From this we can quickly see that the second place finisher of race #6 (horse #21 from heat 5 from our whiteboard example) is faster than the first place finishers of heats 2,3, and 4. This means that he is also going to be faster than all the horses in heats 2,3, and 4. We can quickly eliminate all those horses as being the second fastest. Thus the only horses to consider for being second fastest are either the second place finisher in heat 6, or the second fastest horse from the winning heat the fastest horse was from (horse #2 from heat 1 in this case). So we race them. So far, we’ve had to do seven races.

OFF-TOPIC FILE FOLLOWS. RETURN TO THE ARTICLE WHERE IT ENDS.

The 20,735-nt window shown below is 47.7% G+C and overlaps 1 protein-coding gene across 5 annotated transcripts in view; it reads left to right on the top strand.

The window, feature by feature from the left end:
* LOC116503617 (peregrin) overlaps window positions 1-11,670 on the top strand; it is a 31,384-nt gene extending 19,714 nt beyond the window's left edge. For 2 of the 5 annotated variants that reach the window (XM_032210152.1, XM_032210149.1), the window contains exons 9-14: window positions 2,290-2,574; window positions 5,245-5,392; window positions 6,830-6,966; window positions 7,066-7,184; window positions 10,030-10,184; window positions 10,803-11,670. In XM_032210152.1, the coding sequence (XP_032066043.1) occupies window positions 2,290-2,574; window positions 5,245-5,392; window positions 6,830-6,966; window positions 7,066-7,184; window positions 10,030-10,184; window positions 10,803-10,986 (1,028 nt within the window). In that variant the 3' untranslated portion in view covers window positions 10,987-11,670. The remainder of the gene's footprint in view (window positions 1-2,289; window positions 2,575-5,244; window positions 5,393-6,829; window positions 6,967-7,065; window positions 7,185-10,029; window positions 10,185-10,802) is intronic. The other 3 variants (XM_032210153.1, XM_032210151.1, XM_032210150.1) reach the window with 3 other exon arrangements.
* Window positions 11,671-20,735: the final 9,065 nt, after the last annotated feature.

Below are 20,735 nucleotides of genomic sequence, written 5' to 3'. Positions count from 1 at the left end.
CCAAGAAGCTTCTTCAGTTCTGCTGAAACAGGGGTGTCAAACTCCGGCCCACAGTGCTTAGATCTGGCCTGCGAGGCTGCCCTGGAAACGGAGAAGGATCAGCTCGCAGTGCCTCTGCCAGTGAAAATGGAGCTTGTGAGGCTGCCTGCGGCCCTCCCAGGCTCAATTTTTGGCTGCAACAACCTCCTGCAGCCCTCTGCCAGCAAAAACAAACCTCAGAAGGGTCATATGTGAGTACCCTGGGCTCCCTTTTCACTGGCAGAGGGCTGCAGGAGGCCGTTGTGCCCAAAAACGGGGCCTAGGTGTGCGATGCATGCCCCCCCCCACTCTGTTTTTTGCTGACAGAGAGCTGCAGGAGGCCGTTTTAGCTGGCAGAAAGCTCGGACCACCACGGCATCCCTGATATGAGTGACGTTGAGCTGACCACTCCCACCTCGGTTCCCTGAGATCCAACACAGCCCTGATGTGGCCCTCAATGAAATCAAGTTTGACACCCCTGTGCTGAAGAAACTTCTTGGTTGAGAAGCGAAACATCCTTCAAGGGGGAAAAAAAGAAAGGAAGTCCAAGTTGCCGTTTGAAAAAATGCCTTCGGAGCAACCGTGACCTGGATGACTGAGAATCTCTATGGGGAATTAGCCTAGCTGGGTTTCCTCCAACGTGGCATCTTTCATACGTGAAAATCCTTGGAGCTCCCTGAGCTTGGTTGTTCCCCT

So what about identifying the third fastest horse? Based on the same logic as above, we know that the third place finisher of race #6 (horse #16 from heat 4 from our whiteboard example) is faster than all the horses in heats 2 and 3. We do not know if this third place finisher is faster than the second or third place finisher from the winning heat (Horse #2 and #3 from heat 1), or the second place finisher from the heat that the second fastest horse came from (horse #22 from heat 5 in this case). Note for the latter case, we don’t need to consider the third place finisher from this heat, because at best it could only be the fourth fastest horse overall (we know by its placement that it must be slower than the first and second place finishers in its heat and slower than the fastest horse overall). Since we don’t care about the fourth fastest horse, we can eliminate it from consideration. So, there are only four horses to consider for third fastest, and we will need to have them compete in an eighth race to find the third fastest horse overall.